It was closer than Xander Bogaerts' landslide victory in the top spot, but it was not close. With better than 50% of the vote, Jackie Bradley takes the second spot with ease.
Bradley seems to have been made to succeed with this fanbase. Where better for a guy like Bradley to go than to the organization that took their first World Series in 86 years by putting OBP front-and-center? No, the Red Sox didn't invent it, and they weren't the first team to focus on it, but they were the ones to popularize it, arguably, and it's left a mark on the fan base, possibly even to the point of overvaluing it (a difficult thing, that).
So when an excellent defensive center fielder with some decent wheels comes along and puts up a .480 OBP in his first significant exposure to professional ball, yeah, it's going to draw some eyes. It's easy to forget just how obscene Bradley was in Salem, but there it is: .359/.480/.525. 52 walks to 40 strikeouts, with 16 stolen bases thrown in for good measure--albeit not with the greatest of success rates.
Bradley may not have brought the most power to the plate, but the ability is there to put up a few of those, too. Immediately after being asked about his lack of long balls in Salem, the young center fielder mused that, yes, he might want to start hitting a few. Three followed in short succession.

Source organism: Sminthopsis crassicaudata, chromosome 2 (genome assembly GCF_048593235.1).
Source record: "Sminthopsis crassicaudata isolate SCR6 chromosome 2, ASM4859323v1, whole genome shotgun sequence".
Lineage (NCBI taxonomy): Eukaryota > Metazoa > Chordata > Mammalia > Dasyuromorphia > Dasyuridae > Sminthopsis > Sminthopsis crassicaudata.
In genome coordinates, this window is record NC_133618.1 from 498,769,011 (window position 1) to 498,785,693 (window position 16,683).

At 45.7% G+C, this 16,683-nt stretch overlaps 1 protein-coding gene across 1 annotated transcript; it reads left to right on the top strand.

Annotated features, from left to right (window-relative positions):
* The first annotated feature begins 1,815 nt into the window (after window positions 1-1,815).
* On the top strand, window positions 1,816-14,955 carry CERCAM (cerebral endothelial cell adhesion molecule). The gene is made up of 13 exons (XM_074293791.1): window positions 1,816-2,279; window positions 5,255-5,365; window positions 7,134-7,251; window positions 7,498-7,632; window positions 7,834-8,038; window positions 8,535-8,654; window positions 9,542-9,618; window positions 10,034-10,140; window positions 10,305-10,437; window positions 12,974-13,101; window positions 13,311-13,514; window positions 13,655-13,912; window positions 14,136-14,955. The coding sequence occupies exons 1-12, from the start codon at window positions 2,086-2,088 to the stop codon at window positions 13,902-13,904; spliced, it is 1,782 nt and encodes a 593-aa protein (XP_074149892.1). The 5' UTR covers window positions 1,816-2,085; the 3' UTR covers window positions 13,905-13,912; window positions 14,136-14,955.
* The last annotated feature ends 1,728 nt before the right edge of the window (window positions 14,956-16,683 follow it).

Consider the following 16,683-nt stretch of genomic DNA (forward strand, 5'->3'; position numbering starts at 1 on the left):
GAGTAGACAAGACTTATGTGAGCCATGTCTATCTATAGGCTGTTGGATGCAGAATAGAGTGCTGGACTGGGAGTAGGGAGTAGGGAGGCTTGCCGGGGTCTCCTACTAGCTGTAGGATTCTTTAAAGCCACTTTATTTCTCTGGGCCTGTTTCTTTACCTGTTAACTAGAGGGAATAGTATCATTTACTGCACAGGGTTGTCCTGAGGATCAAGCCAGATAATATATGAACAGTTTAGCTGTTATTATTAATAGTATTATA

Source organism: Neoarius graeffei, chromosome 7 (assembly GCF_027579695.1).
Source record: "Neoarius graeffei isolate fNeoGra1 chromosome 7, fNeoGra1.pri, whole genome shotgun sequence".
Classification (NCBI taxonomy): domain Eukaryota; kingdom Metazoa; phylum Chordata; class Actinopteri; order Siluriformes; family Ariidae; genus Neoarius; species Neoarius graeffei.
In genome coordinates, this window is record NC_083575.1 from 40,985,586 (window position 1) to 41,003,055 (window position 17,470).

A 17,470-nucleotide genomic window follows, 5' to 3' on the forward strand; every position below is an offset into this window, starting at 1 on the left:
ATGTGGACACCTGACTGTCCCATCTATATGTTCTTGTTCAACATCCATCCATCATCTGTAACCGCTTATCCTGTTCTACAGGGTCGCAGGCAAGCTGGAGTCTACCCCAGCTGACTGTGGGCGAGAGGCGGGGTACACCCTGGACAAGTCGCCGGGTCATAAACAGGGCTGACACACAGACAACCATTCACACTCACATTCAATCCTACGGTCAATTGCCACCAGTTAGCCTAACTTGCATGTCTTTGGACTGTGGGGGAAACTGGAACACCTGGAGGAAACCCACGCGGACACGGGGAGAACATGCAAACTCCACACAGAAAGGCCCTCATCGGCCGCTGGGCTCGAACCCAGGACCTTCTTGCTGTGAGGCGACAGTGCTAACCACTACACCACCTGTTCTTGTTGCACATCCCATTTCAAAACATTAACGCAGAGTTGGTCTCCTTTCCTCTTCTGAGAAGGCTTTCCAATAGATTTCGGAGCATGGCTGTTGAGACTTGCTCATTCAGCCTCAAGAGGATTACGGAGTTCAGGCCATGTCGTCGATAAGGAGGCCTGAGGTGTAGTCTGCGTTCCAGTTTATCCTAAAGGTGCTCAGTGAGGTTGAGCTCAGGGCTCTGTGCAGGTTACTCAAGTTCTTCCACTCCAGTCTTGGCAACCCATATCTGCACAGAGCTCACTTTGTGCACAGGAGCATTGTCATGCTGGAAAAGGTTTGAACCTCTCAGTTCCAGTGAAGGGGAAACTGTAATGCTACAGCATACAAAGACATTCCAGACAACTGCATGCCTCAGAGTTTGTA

His time in Portland was not nearly so good as his time in Salem, but the fact that an .814 OPS in Double-A after a mid-season promotion is really more a product of how good he was in Salem than anything else. No, he didn't maintain his ridiculousness, but this is the first time Bradley had even seen a mid-season promotion that lasted longer than 15 at bats. To experience that major change for the first time and do so well is much more an achievement than a failure.
One last thing: anyone can have a puff piece written about them detailing how they're a great person, incredibly committed to the game, etc. Jackie Bradley, however, seems to be the guy teammates give glowing reviews of when there's no reporters or tape recorders in the room. Here's Matty Johnson singing his praises just this past Saturday. Being a good guy can't overcome being a bad baseball player, but that's certainly nothing Bradley needs to worry about.
Alright, time to move on to #3. Will the Three Bs make it a clean sweep, or will another claim the third spot and break up the gang?
The voting method remains the same as always:
I'll name candidates in the comments below, and you rec the comment of the player you want to vote for. For those unfamiliar with how to go about that, just click "actions" underneath the comment and then "rec." Nice and easy, though you do have to be a member to join in.
On the off chance I forget or otherwise leave someone out, you are free to start your own voting thread for that player. I'll even give it a rec of my own to make up for your vote.